Jason Lewis – Daily Mail April 26, 2008
The former head of MI6 is backing controversial Government plans to hold terror suspects for 42 days without charge, saying it might prevent a dirty-bomb attack on Britain.
MI6 prides itself on avoiding political debates but former chief Sir Richard Dearlove warns that the UK would "regret" not bringing in longer detention for terror suspects.
Sir Richard, 63, who retired from MI6 in 2004, says that in some serious cases the current 28-day limit is not enough to build a case or to gather intelligence on the scale of the threat faced by Britain.
He says of Al Qaeda: "Should it ever obtain the means to blow away a complete city, I fear, with good intelligence that supports my fears, that it would not hesitate to try."
His intervention comes after Director of Public Prosecution Sir Ken Macdonald warned MPs on the Home Affairs Committee on Wednesday that any move to extend the period suspects can be held is unnecessary.
He said he had "managed quite comfortably" within the 28-day limit – and no suspect had been held longer than 14 days in the past nine months.
But writing in Contingency Today, a magazine for security professionals, Sir Richard says the increased complexity of terrorism cases, especially the need for help from spy agencies abroad, means investigators need more time.
"In some states simply establishing identity is a major investigative challenge," he says. "When we do need that extension, we will need it badly."
Al Qaeda "does not fight for a claim to territory, nor for a political agenda. It seeks to destroy our values and our way of life" – and it is "already pressing against the limits of our capabilities to contain it".
He adds: "It knows well how to exploit the vulnerability of the global village – how to pass unnoticed, cover its tracks, ride on our technology.
?"In a recent prosecution, the investigation involved 270 computers, 2,000 disks and 8,224 exhibits spread across eight national jurisdictions."
He is "instinctively against the erosion of the basic liberties" but adds: "When I know that a few of my fellow citizens feel they are justified in the name of some greater purpose to attempt to kill their neighbours, then I want them, where and when necessary, to be effectively constrained.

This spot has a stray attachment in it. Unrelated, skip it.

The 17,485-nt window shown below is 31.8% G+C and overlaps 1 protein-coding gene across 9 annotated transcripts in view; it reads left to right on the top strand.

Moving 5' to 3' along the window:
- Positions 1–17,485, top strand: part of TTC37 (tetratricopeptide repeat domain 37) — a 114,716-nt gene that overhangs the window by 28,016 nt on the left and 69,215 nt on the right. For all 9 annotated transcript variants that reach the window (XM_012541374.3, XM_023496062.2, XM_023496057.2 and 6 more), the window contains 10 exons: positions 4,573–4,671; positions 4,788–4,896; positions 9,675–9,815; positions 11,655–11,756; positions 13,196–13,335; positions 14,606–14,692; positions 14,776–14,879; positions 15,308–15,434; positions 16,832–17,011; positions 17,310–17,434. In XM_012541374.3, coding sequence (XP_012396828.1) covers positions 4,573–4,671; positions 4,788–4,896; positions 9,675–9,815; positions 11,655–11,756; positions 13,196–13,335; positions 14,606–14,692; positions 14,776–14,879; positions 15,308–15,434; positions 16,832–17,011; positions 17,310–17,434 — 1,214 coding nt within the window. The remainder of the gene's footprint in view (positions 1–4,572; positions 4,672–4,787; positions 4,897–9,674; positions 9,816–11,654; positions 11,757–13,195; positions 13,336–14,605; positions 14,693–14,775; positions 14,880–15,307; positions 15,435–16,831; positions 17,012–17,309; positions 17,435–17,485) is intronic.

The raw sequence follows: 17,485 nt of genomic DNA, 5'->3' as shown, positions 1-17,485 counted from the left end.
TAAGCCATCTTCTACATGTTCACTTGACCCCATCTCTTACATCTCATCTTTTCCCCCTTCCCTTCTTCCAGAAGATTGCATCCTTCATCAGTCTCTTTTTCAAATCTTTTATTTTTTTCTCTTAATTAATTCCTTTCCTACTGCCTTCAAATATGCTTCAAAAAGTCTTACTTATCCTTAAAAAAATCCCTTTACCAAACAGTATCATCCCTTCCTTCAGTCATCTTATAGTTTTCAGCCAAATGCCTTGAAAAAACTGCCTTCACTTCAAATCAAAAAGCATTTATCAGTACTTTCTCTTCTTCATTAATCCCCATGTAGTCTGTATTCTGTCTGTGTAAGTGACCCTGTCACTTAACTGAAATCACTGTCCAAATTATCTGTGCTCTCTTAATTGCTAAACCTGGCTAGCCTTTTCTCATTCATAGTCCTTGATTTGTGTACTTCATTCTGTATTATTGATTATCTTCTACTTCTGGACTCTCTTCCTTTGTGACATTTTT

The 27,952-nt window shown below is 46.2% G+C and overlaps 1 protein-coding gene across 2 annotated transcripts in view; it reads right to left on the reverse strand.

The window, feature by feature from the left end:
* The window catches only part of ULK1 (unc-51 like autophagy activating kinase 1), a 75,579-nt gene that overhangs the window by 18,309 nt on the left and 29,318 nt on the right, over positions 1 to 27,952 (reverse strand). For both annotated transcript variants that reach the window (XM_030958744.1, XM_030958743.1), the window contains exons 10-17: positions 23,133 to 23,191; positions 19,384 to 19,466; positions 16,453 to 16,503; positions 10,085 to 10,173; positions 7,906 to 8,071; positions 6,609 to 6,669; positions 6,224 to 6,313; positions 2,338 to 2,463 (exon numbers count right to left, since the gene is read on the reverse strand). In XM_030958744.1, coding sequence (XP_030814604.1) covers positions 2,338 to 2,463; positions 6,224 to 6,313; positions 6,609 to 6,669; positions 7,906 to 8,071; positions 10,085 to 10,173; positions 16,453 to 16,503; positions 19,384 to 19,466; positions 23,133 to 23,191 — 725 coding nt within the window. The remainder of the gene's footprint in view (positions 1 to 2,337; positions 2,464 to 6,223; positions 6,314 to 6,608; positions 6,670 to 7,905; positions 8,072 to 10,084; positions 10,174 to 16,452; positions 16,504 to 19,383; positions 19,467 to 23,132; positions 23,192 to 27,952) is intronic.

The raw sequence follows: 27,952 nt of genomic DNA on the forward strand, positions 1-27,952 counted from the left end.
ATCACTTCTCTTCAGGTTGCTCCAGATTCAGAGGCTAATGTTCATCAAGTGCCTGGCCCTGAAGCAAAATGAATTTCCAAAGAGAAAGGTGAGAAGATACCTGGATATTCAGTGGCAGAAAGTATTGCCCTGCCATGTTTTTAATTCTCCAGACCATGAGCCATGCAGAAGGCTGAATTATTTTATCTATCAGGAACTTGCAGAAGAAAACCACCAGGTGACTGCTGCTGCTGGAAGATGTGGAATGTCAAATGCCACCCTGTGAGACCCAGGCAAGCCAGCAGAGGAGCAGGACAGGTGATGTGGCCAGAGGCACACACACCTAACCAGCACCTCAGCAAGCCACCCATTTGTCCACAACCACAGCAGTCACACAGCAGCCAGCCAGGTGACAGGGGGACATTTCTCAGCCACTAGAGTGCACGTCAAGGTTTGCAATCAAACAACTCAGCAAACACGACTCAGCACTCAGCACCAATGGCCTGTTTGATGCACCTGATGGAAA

"If 42 days is not adopted, regret it we will – and who in our blame culture will the media turn on when the uncharged terrorist, released after a month, turns out to have held the key to preventing the next major attack, and what bad law might we then, in haste, enact during the crisis-driven enquiry that would ensue?"
And EU plans a travel ban on 'troublemakers'
EU security chiefs, including Home Office officials, are secretly planning a Europewide database of 'troublemakers' to stop them travelling to protests.
People on the register – the brainchild of Germany – would not need to have been convicted of any offence and could include sit-down protesters.
Britain would send 'alerts' to other European countries on people campaigning against the expansion of Heathrow or the war in Iraq.
According to EU documents obtained by The Mail on Sunday, the list is designed to stop the 'troublemakers' travelling to further demos abroad.
Germany wants a crackdown after clashes at last year's G8 summit there.
Tony Bunyan, of human rights group Statewatch, said: 'A pattern is emerging where people who exercise their democratic right to attend cross-border protests are confronted by aggressive paramilitary policing
Last updated 30/04/2008